Hockey world divided over Blake Coleman call in Edmonton Oilers victory over Flames

The Blake Coleman kick. Add it to the lore of the Battle of Alberta.

With 5:57 left in the third period of Game 5 between the Calgary Flames and Edmonton Oilers Thursday night, Coleman drove to the Oilers net.

Mikael Backlund’s shot went in off Coleman’s skate. The Flames celebrated a 5-4 lead before the officials used video review to rule Coleman had kicked the puck over the line.

“In live speed, I felt like I was in a battle. My understanding is you can direct the puck, but you just can’t kick it. I didn’t feel that I kicked it,” explained Coleman after the game. “I opened my foot. My understanding is you can redirect the puck off your foot as long as you’re not lifting it and kicking it into the net.”

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Edmonton Oilers fans celebrate after Calgary Flames eliminated from NHL playoffs

The NHL defines a distinct kicking motion as when “an attacking player has deliberately propelled the puck with a kick of his foot or skate and the puck subsequently enters the net.”

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It doesn’t matter if Coleman lifted his foot off the ice or not, he admitted to adjusting the position of his foot to propel into the net.

Nonetheless, it was a close call at a crucial time of the season. I asked several people, on the condition of anonymity, what they thought of the play. Here are some replies broken down by group:


“Kicked in. No goal.”

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“Kicked it.”

“You could win arguments calling it no goal and also calling it a goal. Get rid of the rule. It’s too open to interpretation.”

“It’s a goal.”

“I think Coleman knew what he was doing and the NHL got it right. I also think the NHL should amend rule wording from distinct kicking motion to add words like stopping, shoving, intentional redirecting, etc.”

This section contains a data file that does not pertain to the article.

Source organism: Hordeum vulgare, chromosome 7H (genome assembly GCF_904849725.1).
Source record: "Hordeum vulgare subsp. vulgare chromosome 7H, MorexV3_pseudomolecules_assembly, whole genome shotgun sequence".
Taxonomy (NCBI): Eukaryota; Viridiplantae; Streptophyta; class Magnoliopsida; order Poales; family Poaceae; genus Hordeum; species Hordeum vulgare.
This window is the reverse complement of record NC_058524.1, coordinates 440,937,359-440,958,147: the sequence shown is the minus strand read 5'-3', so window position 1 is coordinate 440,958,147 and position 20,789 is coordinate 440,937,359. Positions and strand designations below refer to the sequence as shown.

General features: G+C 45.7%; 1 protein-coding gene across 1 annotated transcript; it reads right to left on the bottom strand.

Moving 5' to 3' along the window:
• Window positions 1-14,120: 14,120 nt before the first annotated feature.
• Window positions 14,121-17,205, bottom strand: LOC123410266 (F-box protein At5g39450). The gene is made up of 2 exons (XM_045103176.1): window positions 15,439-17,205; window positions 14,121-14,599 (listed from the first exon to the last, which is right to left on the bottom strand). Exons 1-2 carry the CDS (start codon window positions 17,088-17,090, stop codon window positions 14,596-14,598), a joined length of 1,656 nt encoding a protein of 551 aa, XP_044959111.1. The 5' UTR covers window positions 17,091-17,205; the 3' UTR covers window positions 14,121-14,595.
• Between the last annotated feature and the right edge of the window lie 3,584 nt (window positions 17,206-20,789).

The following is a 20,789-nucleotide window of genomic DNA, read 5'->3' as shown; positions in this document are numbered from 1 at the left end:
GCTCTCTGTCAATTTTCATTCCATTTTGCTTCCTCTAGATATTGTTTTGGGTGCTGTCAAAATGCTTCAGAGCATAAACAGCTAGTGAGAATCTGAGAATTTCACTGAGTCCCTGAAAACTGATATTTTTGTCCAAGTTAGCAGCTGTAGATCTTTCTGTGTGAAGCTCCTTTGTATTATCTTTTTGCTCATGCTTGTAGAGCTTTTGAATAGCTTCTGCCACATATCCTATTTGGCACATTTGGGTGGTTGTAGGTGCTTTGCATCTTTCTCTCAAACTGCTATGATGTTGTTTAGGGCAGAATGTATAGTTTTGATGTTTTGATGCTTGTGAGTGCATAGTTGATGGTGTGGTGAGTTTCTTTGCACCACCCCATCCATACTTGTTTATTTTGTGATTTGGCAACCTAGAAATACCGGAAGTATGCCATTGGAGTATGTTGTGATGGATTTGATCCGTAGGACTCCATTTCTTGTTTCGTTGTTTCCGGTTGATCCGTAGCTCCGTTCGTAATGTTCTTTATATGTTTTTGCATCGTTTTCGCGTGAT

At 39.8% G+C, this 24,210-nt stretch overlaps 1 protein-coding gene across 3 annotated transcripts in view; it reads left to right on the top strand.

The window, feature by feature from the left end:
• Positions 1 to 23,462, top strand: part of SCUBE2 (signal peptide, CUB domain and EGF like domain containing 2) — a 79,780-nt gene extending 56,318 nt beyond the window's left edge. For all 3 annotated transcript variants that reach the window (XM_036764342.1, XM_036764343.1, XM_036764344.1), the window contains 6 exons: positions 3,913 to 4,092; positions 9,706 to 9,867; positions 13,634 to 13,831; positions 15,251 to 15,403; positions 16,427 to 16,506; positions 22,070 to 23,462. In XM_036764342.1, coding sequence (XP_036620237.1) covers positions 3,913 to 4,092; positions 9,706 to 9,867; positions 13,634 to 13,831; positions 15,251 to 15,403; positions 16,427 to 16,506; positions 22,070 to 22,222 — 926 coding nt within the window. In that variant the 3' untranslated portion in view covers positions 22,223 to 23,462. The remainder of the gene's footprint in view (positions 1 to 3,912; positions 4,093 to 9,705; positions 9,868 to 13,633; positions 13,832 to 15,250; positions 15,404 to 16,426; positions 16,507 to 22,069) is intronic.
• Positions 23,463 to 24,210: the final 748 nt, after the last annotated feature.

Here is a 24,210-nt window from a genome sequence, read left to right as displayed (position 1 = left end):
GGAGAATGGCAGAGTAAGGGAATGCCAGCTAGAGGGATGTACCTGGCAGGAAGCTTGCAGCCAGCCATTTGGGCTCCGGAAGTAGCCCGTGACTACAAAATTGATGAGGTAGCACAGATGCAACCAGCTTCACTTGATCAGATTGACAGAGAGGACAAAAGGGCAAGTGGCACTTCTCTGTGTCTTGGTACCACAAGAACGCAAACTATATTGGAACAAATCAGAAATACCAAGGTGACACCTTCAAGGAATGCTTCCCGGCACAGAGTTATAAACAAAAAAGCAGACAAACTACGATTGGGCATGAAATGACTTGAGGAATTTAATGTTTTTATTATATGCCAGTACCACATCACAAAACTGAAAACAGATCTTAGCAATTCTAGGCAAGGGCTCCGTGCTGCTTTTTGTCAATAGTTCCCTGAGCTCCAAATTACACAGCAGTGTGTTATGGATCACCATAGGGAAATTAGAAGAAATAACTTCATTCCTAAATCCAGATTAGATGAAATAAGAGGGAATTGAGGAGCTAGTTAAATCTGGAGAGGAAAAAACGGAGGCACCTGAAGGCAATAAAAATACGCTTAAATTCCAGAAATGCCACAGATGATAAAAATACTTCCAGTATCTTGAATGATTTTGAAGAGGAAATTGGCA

“That’s a tough one. I thought it was a good goal.”

“That’s a goal.”

“Surprised it was overturned, but understand the explanation.”


“In my opinion, it’s no goal. But plays worse than that have been called a goal in the past. There’s such a grey area regarding kicks or redirects.”


“Kicked it.”

“For me, it’s a goal. It was going in anyways.”


“I did not see a distinct kicking motion. Compare it to other similar goals allowed this year, it’s a bad decision.”

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“There’s no doubt in my mind he directed the his foot to the puck, but I was shocked it was overturned. That stands 95 per cent of the time.”

“I’m on a thread with eight colleagues. I think seven of us weighed in. I was only one who thought it shouldn’t have counted.”


“I think he kicked it, but that call could have gone either way. I really don’t think he extends his leg in that way if the puck isn’t there.”

“My initial thought was no way that’s a ‘distinct kicking motion.’ I thought for sure it would count. I think if you interpret by the book, he for sure made an effort to push it in, just not sure it should have been called off based on how it’s typically called.”

“I think it could’ve gone either way. There’s so much room for interpretation in some of these rules that it kind of always feels like the final call will be a surprise. Unfortunately I think it tainted the win a little bit. I’d be bummed if it was us on the other side of that call.”

“Initial angles, thought Coleman was braking so it was fine. But then I saw the reverse side replay and there was definitely an intent to direct the puck in.”

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Perhaps this will lead to a clarification of the rule in the off season. The Oilers will be back at practice on Saturday to prepare for Colorado or St. Louis in the Western Conference Final.

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